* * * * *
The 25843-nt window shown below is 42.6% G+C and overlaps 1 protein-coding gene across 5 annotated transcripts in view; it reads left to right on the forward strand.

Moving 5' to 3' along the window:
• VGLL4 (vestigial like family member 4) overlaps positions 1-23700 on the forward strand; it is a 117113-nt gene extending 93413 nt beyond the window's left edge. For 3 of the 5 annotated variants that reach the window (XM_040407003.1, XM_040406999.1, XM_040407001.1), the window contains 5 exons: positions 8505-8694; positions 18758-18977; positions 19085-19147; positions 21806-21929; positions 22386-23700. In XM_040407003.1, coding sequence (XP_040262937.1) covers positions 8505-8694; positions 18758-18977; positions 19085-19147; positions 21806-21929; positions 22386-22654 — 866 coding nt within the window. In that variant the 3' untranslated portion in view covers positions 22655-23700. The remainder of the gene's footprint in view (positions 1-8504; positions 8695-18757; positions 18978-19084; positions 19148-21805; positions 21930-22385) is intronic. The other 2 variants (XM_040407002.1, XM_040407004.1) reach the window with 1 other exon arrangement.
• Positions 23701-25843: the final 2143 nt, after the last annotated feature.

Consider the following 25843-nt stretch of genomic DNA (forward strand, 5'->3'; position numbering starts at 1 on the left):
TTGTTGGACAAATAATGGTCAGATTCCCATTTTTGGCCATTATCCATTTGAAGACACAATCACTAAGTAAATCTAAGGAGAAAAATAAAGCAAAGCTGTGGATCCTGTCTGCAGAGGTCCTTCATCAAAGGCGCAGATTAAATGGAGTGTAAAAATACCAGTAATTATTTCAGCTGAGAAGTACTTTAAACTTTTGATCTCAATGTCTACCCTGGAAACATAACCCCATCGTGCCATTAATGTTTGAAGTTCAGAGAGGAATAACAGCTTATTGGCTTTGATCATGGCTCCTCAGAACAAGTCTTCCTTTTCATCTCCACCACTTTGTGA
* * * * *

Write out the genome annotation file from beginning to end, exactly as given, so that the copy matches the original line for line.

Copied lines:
The 25843-nt window shown below is 42.6% G+C and overlaps 1 protein-coding gene across 5 annotated transcripts in view; it reads left to right on the forward strand.

Moving 5' to 3' along the window:
• VGLL4 (vestigial like family member 4) overlaps positions 1-23700 on the forward strand; it is a 117113-nt gene extending 93413 nt beyond the window's left edge. For 3 of the 5 annotated variants that reach the window (XM_040407003.1, XM_040406999.1, XM_040407001.1), the window contains 5 exons: positions 8505-8694; positions 18758-18977; positions 19085-19147; positions 21806-21929; positions 22386-23700. In XM_040407003.1, coding sequence (XP_040262937.1) covers positions 8505-8694; positions 18758-18977; positions 19085-19147; positions 21806-21929; positions 22386-22654 — 866 coding nt within the window. In that variant the 3' untranslated portion in view covers positions 22655-23700. The remainder of the gene's footprint in view (positions 1-8504; positions 8695-18757; positions 18978-19084; positions 19148-21805; positions 21930-22385) is intronic. The other 2 variants (XM_040407002.1, XM_040407004.1) reach the window with 1 other exon arrangement.
• Positions 23701-25843: the final 2143 nt, after the last annotated feature.

Consider the following 25843-nt stretch of genomic DNA (forward strand, 5'->3'; position numbering starts at 1 on the left):
TTGTTGGACAAATAATGGTCAGATTCCCATTTTTGGCCATTATCCATTTGAAGACACAATCACTAAGTAAATCTAAGGAGAAAAATAAAGCAAAGCTGTGGATCCTGTCTGCAGAGGTCCTTCATCAAAGGCGCAGATTAAATGGAGTGTAAAAATACCAGTAATTATTTCAGCTGAGAAGTACTTTAAACTTTTGATCTCAATGTCTACCCTGGAAACATAACCCCATCGTGCCATTAATGTTTGAAGTTCAGAGAGGAATAACAGCTTATTGGCTTTGATCATGGCTCCTCAGAACAAGTCTTCCTTTTCATCTCCACCACTTTGTGA